Also, ergonomics are a large factor to you being able to have fun and feel confident with the camera. Do not overlook this, seriously. Sounds like bull, but it isn't. It sucks to use a camera that feels awkward in your hands. DSLRs in the same price bracket are often really similar, and chances are that you probably wont miss or greatly enjoy the differences between them unless you exactly know what you need and want. Just get something that feels good in your hands, has a menu that seems intuitive to you, and doesn't feel too bulky to take around with you, because what's the point of having a nice camera that you hate to take around with you.|

Then again, I don't currently own a DSLR, or a digital camera at all. I have one of these babies. And until a digital camera can be just as compact, light, fun to use, and still able to produce great results, I do not plan on buying one. Those new Oly 420s with the new 50mm pancake sound nice though.
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Old 05-06-08, 03:30 AM   #21
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i would go with the 30d, the xsi is newer beginner camera, but eventually would need to upgrade

if i had a xsi, i would eventually want to upgrade to an 40d or something.
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Old 05-06-08, 03:37 AM   #22
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Nikon
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Old 05-06-08, 06:14 AM   #23
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unless you NEED some of the features of either of the cameras you'd be best suited with an XT and a nice piece of glass. Personally I have the 20d with a nice 17-40L
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Old 05-06-08, 07:16 AM   #24
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Most of the advice in this thread is just opinion, and most of it generally should be taken with a grain of salt.

With that being said, I would suggest going to your local camera shop and holding all the models you are considering. See which one feels right in your hands, and which one has the interface that suits you.

Pentax used to make great cameras and lenses, but I really wouldn't put any amount of money into a camera system that simply prides itself on the lenses of yesteryear. As bad as it sounds, Canon and Nikon are really the only serious choices, and they are the only companies who I would even consider. Canon and Nikon both have their pros and their cons, and really it all boils down to user interface and whether or not you have some lenses from one company or the other. Nikon makes great cameras, and so does Canon. Canon makes incredibly good lenses, much better lenses than Nikon, but Nikon has the universal F mount, and they make lenses of compirable quality.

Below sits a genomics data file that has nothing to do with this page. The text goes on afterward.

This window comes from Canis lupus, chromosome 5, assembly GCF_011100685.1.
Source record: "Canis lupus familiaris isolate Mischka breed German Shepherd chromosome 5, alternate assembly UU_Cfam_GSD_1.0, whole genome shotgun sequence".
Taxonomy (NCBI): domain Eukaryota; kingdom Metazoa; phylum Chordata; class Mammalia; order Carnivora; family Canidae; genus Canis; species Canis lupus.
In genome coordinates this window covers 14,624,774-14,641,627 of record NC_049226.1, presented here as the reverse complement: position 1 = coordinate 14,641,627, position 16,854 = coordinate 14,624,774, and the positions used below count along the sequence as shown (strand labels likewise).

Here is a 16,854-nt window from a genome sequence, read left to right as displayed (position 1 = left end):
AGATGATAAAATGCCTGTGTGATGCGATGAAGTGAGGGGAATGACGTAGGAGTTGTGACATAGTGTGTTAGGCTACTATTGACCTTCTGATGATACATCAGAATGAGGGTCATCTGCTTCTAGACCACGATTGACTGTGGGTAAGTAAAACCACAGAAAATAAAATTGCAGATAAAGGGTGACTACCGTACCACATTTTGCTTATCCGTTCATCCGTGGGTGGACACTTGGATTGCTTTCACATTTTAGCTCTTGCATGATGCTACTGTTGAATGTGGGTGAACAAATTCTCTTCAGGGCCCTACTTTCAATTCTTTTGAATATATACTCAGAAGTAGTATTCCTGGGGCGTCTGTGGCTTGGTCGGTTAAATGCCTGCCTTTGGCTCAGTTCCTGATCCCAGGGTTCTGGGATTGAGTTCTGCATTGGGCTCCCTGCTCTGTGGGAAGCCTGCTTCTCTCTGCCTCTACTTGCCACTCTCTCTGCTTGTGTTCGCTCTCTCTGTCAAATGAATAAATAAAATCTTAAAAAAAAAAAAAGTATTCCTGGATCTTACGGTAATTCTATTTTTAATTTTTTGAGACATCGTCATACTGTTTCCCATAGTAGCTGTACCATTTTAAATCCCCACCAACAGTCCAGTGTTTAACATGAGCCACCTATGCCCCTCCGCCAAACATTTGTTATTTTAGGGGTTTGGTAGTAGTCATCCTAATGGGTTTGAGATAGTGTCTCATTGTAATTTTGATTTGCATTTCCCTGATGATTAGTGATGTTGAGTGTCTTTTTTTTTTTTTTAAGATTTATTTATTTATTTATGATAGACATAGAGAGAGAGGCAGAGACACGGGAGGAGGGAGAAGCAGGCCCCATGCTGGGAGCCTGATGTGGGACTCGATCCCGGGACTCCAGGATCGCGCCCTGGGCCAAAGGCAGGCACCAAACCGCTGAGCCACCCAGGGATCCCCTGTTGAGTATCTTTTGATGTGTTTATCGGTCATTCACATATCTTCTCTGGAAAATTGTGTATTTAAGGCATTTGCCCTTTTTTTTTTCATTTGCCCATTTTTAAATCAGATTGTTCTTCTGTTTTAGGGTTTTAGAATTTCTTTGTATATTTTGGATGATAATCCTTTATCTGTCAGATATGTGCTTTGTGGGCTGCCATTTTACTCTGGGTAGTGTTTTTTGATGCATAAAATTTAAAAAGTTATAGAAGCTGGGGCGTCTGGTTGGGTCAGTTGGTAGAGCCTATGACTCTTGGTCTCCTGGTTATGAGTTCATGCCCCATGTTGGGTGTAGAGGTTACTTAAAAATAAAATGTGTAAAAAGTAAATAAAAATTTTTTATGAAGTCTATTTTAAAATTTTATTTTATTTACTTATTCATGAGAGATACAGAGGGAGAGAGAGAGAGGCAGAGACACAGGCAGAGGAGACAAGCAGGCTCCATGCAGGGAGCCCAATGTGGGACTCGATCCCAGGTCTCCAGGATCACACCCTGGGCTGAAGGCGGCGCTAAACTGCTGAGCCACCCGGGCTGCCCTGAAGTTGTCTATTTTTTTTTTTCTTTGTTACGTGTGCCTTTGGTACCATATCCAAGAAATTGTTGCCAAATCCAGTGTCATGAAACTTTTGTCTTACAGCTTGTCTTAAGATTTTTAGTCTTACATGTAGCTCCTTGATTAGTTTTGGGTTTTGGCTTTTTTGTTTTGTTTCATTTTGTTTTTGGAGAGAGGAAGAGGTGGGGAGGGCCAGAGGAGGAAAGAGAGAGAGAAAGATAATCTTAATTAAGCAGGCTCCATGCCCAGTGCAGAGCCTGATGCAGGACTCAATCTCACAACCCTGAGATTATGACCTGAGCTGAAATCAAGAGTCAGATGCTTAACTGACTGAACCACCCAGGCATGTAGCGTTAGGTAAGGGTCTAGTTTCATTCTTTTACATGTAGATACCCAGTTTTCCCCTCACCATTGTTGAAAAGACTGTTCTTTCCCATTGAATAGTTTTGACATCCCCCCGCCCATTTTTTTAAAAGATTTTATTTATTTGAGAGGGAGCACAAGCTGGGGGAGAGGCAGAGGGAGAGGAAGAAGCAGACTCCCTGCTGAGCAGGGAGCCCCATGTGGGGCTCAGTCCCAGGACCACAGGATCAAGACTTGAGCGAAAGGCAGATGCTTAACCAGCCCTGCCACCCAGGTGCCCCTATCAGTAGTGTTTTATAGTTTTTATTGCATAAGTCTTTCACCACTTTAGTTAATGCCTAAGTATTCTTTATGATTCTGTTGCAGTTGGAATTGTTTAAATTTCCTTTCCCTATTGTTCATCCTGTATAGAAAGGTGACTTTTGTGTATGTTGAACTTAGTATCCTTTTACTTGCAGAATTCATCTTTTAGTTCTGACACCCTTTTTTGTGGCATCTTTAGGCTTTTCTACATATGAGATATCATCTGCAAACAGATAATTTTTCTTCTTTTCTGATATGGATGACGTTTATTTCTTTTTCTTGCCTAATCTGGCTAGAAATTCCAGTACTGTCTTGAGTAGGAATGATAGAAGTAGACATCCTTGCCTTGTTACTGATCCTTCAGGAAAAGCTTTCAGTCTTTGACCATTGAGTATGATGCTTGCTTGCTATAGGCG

It is important to understand that you should be more concerned with lens choice. If you don't know what type of lenses you would want to get, then maybe you shouldn't be looking at DSLR's. Chances are, your point and shoot will actually suffice for quite a long time, so maybe you should reconsider your choice.

Personally, if I were in your shoes, I would buy a used 20D and buy the 17-40L. The 20D would probably even be an overkill for what you are doing. You really could probably get away with an old 300D, even. A 20D or even something lower quality, coupled with the 17-40L or any other L series lens would produce images that would be of excellent quality, and if you decide later that photography isn't your thing, you could always sell off the lens for pretty close to what you bought it for.
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Old 05-06-08, 08:32 AM   #25
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You've already picked your manufacturer, and that's fine. You've picked the right one

If i were you, and knew absolutely nothing about photography the features of a higher-end body are going to be completely lost on you. Ergonomics plays a role in what body you should get, so you really should go down to your LPS and handle them in person.

In your situation, I would buy a used XTi and a decent "normal zoom" lens (Canon 17-55 IS, Sigma 17-70, Sigma 18-50 EX Macro, Tamron 17-50 etc). Learn what you're doing and you'll eventually want to upgrade anyway. Your XTi can become your backup body when you upgrade to a 5D.

what you absolutely SHOULDN'T do now is waste your money on a fancy-ass body and a crappy lens. Good glass is what makes good pictures (well, good light and a good eye makes good pictures - but good glass really helps).